In light of our recent focus on (re-)visualization, I found an interesting video on Slate magazine and wanted to share it with you guys. It is not really literature-related, though the Manovich article did talk about film for a bit. The video creator gathered all the close-up apartment shots from Rear Window to create a panorama of the entire space so one can see all of the plot events happening, sped-up, from the point of view of an establishing shot. I don’t think the movie itself even has an angle quite as encompassing. Here it is (n.b.: the embedded screen is rather small, so making it bigger may or may not be helpful):
This is not meant to count as an official blog post; I do not have much to say beyond tangential thoughts and my initial reaction, which was: “That’s so cool!” I suppose that, in general, the video does seem to give the viewer a sense of both critical distance through the re-mapping of both space and time. In terms of space: rather than forcing us to look through one particular window, this wider perspective allows us to choose where to gaze among various locations, albeit with the obvious loss of detail. I think Andre Bazin talked about this in relation to Citizen Kane: that the film’s deep focus and economy of montage allows for the viewer to choose where to direct her attention and thus she edits the shot herself. That constituted a sophisticated kind of film realism. (Am I getting this right?! It’s been awhile). This shot is not really deep focus– and the lighting and the fuzziness in certain spots work to direct your gaze–but the steady shot does seem to offer greater objectivity to the narrative. Realism? Maybe not.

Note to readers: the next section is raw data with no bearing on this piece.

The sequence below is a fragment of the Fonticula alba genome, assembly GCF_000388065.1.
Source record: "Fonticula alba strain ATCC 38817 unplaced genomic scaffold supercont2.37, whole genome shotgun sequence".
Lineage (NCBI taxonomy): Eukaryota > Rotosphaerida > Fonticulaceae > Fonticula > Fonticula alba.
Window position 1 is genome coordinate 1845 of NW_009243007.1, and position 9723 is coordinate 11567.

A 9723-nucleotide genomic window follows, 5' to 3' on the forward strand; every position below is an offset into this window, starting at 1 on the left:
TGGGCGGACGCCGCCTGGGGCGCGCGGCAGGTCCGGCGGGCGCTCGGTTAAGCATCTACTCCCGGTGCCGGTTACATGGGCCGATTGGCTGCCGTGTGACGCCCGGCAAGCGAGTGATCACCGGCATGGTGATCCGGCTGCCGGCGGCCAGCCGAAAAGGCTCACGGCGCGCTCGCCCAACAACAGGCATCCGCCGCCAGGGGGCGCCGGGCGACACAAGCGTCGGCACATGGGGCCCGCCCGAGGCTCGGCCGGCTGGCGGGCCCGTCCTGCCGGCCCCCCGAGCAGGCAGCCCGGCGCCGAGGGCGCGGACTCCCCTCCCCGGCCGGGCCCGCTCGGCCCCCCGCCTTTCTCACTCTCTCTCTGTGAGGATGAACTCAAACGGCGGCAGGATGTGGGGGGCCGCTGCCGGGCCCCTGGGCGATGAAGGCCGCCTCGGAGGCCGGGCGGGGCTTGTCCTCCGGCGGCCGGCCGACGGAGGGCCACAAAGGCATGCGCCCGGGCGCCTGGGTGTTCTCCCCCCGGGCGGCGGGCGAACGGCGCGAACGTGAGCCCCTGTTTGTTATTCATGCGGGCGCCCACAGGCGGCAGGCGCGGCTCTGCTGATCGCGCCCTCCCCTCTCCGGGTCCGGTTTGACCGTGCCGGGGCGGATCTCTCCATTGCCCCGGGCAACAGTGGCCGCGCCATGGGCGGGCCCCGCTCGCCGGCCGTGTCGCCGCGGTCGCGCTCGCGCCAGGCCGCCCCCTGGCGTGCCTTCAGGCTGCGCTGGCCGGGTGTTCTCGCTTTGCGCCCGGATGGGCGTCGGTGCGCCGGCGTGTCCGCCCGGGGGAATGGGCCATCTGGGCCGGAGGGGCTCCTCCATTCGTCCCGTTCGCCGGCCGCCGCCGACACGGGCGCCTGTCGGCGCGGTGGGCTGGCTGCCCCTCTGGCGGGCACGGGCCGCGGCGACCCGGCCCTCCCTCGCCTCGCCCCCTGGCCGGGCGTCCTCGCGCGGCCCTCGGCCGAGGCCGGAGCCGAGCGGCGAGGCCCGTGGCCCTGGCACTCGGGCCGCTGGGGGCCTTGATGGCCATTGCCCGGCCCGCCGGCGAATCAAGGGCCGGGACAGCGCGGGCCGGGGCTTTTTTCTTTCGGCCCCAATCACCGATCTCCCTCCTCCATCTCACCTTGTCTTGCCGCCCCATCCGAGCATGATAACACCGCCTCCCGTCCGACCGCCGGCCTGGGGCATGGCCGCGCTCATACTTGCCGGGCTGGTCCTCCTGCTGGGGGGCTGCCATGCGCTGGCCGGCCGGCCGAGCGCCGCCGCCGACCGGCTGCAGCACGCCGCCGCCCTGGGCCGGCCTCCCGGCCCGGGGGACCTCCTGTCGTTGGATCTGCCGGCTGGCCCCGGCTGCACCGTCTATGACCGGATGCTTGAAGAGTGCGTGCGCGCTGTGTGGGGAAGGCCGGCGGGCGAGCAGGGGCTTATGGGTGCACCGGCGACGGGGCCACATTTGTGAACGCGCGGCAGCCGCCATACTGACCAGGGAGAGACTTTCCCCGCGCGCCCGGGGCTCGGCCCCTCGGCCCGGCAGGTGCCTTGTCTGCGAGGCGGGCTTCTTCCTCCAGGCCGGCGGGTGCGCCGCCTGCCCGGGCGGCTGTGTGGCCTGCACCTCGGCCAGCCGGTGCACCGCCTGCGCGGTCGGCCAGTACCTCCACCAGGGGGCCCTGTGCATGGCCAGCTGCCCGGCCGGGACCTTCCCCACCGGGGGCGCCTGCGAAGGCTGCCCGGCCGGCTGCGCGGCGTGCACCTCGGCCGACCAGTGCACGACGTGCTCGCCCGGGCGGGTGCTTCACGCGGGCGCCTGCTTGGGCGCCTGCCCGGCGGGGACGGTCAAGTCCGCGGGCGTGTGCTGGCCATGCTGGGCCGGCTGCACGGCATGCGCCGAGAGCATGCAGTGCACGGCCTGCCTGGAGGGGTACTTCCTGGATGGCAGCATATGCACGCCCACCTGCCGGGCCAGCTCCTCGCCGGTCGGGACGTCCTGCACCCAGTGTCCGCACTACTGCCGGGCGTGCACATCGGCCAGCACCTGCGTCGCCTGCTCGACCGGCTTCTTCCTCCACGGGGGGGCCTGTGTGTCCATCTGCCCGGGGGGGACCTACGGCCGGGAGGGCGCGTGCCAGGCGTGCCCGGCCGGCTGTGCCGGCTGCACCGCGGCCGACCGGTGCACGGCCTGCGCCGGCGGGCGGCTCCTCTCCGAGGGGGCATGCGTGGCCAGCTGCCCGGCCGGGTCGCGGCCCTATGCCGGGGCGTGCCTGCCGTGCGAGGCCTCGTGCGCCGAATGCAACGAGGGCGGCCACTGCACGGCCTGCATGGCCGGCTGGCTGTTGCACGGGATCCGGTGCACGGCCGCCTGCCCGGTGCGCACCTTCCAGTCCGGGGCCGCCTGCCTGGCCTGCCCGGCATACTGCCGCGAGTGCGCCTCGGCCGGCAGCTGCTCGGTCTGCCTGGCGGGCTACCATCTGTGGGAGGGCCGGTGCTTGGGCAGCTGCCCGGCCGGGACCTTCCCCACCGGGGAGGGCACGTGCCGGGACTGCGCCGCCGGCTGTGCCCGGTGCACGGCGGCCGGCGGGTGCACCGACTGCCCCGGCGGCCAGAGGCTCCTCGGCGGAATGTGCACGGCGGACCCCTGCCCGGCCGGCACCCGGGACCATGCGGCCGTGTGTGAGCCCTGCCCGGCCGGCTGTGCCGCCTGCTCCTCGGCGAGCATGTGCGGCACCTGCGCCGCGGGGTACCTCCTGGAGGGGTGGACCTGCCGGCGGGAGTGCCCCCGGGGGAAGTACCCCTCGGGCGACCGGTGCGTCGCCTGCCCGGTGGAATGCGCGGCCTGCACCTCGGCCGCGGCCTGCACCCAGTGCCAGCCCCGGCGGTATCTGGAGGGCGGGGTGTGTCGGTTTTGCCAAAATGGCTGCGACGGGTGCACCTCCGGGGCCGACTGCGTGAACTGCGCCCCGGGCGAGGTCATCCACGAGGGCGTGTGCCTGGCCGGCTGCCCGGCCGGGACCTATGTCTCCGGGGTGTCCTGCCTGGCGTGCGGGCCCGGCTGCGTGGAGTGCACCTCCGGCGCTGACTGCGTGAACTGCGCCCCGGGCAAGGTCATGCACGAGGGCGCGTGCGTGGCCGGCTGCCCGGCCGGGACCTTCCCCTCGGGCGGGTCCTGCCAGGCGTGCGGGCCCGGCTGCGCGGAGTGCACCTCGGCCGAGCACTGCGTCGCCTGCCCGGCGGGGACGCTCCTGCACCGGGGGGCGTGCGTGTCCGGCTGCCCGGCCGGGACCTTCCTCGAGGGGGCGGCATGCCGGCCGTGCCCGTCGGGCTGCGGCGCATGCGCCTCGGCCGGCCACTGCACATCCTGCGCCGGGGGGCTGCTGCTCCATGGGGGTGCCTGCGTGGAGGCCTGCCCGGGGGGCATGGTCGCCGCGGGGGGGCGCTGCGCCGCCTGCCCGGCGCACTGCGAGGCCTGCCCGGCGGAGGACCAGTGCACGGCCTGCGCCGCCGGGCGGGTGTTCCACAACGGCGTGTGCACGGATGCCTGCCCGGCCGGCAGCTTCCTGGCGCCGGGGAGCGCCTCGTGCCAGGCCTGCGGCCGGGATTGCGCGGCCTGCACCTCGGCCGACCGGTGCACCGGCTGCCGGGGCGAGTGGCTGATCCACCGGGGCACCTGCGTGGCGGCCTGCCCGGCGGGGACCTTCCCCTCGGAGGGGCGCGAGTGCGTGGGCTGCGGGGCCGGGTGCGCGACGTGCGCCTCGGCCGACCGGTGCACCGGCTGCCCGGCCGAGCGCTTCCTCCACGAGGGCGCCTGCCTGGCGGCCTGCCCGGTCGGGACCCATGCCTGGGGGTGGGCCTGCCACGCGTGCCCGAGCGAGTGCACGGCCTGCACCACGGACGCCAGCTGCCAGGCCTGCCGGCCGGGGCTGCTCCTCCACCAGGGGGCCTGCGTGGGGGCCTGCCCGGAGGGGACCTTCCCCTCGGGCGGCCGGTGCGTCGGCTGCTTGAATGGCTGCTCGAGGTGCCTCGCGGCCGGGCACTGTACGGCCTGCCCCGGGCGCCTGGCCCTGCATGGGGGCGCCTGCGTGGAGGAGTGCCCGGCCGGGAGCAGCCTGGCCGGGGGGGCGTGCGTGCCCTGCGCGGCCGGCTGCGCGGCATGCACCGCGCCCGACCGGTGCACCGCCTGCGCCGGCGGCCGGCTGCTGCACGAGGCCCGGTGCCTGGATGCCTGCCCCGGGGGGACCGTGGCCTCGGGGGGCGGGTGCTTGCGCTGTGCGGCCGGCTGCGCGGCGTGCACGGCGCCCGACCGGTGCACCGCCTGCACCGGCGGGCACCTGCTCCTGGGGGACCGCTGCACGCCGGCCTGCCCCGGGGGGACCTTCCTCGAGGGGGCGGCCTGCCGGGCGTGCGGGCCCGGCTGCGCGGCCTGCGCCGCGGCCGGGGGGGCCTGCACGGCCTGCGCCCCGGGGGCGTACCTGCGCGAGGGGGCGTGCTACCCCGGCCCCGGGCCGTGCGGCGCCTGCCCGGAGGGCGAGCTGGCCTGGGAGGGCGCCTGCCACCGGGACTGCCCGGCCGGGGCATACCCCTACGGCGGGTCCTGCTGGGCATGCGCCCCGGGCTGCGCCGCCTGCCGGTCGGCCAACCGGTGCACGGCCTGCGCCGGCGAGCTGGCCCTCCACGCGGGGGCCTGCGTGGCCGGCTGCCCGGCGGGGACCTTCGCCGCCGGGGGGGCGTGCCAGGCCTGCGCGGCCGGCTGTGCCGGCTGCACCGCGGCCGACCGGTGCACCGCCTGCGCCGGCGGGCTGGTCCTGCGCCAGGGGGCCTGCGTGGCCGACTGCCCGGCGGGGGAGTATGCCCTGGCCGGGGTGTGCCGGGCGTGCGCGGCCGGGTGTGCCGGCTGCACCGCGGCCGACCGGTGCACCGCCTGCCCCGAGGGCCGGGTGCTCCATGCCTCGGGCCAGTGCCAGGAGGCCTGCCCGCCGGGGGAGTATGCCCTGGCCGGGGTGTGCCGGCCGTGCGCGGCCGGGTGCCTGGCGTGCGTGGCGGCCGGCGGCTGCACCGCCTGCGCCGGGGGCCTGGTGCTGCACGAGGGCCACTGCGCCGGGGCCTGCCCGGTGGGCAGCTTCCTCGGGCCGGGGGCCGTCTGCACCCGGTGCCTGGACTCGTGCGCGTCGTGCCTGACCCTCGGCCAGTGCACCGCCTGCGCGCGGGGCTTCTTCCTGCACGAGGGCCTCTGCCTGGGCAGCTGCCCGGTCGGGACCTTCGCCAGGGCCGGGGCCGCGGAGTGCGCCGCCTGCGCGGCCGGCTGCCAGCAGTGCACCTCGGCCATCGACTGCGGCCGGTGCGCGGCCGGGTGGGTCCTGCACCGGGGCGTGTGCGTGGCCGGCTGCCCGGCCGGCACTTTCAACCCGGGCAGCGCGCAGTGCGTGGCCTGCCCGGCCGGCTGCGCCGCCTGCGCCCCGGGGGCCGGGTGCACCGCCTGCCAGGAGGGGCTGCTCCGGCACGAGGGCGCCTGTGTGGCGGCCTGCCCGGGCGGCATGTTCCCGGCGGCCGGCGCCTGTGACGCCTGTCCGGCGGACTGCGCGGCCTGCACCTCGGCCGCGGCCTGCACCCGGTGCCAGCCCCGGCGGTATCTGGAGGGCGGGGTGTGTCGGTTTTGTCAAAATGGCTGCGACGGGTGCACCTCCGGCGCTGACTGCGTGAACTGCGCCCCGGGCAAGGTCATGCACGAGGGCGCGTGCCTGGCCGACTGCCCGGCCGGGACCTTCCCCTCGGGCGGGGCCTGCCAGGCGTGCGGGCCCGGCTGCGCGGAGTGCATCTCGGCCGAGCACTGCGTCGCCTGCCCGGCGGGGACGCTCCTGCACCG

I think that the speeding of the scenes also adds a unique and odd type of critical distance to the film. In the original version, Jeffries, the injured and immobile photographer-protagonist, directs the gaze–we see most of the scenes through his inflected eyes. The sped-up camera takes away some of the voyeuristic/emotional charge of the film (recall Hitchcock’s gauzy, slo-mo introduction to Grace Kelly in the original) and detaches us from Jeffries projections onto the apartment “windows” in front of him. Question: How does the GK crossing the threshold between buildings part contrast/compare with the original version, given the two different perspectives and speeds?
I’m not sure how useful this video would be in a scholarly conversation, but I thought it was interesting, at least, and it would be fun to talk about!